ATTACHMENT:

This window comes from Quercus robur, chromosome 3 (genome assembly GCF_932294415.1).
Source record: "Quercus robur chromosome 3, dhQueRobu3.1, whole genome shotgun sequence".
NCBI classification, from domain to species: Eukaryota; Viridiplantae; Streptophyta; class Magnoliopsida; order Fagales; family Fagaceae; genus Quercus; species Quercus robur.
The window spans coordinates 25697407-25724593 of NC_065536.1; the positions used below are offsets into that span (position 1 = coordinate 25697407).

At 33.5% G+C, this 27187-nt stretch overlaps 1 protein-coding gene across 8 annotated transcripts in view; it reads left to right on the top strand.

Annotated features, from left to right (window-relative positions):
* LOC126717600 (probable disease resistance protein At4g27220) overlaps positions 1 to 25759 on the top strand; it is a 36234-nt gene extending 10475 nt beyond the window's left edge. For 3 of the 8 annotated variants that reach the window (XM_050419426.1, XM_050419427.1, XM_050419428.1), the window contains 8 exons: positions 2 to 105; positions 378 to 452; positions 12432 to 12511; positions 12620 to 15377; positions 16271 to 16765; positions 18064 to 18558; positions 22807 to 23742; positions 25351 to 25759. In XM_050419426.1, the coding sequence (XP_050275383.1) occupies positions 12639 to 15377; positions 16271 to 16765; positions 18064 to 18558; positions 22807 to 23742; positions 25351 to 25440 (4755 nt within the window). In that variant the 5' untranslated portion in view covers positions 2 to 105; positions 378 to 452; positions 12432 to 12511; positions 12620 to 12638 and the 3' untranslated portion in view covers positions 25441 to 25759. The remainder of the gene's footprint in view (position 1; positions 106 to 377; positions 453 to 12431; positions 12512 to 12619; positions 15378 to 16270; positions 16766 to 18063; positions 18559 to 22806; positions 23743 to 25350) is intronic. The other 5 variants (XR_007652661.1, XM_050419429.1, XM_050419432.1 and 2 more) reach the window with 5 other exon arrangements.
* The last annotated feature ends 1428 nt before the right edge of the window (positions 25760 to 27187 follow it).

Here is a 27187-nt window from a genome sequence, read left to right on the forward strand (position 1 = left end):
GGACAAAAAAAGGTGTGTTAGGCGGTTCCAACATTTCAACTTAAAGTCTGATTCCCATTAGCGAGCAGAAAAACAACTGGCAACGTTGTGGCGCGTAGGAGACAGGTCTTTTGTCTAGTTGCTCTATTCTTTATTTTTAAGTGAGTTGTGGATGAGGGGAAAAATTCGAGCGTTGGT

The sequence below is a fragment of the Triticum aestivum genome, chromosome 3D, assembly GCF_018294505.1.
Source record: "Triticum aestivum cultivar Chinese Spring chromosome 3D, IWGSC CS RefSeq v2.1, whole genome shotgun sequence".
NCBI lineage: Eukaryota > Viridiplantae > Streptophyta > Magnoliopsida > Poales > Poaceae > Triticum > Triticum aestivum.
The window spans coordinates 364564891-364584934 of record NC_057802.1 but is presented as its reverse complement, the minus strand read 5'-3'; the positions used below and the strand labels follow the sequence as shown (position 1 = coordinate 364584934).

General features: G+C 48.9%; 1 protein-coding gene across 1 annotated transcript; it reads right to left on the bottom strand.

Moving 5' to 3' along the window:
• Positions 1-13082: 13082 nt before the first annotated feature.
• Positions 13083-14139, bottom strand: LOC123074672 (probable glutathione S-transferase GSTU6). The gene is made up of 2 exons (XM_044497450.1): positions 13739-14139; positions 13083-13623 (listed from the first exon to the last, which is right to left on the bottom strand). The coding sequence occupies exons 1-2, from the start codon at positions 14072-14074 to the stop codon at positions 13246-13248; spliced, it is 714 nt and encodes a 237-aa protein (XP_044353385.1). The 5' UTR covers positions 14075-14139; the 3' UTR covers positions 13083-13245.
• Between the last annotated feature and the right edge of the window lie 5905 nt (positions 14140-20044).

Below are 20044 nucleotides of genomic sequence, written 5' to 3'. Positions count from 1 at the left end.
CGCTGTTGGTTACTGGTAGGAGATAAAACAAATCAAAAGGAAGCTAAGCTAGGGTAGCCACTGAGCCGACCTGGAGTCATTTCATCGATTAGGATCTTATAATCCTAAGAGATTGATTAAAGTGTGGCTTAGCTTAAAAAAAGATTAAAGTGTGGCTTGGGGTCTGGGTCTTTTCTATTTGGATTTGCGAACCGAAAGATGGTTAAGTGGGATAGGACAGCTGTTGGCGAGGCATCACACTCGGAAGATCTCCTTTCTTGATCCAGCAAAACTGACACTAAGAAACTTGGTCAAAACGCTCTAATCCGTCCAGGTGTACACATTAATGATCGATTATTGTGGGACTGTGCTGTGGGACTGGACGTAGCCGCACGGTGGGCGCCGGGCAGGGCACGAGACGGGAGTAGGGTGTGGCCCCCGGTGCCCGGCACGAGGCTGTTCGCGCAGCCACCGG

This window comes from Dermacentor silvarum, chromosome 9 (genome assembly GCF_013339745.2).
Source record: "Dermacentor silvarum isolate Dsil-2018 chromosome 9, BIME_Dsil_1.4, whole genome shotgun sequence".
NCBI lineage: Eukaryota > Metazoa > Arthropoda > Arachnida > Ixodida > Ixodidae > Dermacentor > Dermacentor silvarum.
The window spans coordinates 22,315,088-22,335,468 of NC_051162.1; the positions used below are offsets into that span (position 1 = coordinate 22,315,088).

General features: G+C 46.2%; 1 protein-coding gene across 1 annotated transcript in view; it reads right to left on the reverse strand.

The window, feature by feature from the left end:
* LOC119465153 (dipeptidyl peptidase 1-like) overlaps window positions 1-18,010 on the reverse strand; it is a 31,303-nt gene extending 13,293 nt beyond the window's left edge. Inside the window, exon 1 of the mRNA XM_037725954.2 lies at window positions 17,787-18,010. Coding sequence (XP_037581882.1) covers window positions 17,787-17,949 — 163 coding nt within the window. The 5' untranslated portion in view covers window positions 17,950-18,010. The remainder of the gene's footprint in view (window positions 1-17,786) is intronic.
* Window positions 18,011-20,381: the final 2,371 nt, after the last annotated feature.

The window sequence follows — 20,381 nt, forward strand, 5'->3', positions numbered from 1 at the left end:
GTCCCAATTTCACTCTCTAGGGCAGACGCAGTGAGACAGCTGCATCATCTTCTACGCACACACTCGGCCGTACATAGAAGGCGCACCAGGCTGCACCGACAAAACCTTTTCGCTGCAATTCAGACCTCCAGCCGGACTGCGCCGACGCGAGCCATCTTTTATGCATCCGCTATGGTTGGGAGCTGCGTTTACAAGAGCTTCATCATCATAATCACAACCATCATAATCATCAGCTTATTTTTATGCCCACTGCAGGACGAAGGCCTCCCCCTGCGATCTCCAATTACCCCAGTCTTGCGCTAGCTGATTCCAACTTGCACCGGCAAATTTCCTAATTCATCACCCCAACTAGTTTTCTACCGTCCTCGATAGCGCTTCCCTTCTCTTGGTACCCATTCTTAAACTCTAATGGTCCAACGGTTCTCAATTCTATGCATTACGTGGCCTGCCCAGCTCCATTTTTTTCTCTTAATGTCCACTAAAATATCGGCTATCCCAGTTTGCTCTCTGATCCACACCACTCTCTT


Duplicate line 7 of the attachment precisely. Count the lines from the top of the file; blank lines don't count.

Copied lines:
* LOC126717600 (probable disease resistance protein At4g27220) overlaps positions 1 to 25759 on the top strand; it is a 36234-nt gene extending 10475 nt beyond the window's left edge. For 3 of the 8 annotated variants that reach the window (XM_050419426.1, XM_050419427.1, XM_050419428.1), the window contains 8 exons: positions 2 to 105; positions 378 to 452; positions 12432 to 12511; positions 12620 to 15377; positions 16271 to 16765; positions 18064 to 18558; positions 22807 to 23742; positions 25351 to 25759. In XM_050419426.1, the coding sequence (XP_050275383.1) occupies positions 12639 to 15377; positions 16271 to 16765; positions 18064 to 18558; positions 22807 to 23742; positions 25351 to 25440 (4755 nt within the window). In that variant the 5' untranslated portion in view covers positions 2 to 105; positions 378 to 452; positions 12432 to 12511; positions 12620 to 12638 and the 3' untranslated portion in view covers positions 25441 to 25759. The remainder of the gene's footprint in view (position 1; positions 106 to 377; positions 453 to 12431; positions 12512 to 12619; positions 15378 to 16270; positions 16766 to 18063; positions 18559 to 22806; positions 23743 to 25350) is intronic. The other 5 variants (XR_007652661.1, XM_050419429.1, XM_050419432.1 and 2 more) reach the window with 5 other exon arrangements.